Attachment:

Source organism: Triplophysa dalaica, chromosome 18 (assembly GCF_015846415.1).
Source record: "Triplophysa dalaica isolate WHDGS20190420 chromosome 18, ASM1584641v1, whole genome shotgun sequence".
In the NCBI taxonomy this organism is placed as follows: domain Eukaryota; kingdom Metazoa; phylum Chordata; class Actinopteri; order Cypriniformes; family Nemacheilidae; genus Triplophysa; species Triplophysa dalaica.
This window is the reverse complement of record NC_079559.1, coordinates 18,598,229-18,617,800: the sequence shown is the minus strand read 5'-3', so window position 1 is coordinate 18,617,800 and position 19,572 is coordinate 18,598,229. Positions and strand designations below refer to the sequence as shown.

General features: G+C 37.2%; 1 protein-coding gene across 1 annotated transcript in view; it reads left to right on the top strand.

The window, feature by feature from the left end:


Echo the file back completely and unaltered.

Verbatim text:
Source organism: Triplophysa dalaica, chromosome 18 (assembly GCF_015846415.1).
Source record: "Triplophysa dalaica isolate WHDGS20190420 chromosome 18, ASM1584641v1, whole genome shotgun sequence".
In the NCBI taxonomy this organism is placed as follows: domain Eukaryota; kingdom Metazoa; phylum Chordata; class Actinopteri; order Cypriniformes; family Nemacheilidae; genus Triplophysa; species Triplophysa dalaica.
This window is the reverse complement of record NC_079559.1, coordinates 18,598,229-18,617,800: the sequence shown is the minus strand read 5'-3', so window position 1 is coordinate 18,617,800 and position 19,572 is coordinate 18,598,229. Positions and strand designations below refer to the sequence as shown.

General features: G+C 37.2%; 1 protein-coding gene across 1 annotated transcript in view; it reads left to right on the top strand.

The window, feature by feature from the left end: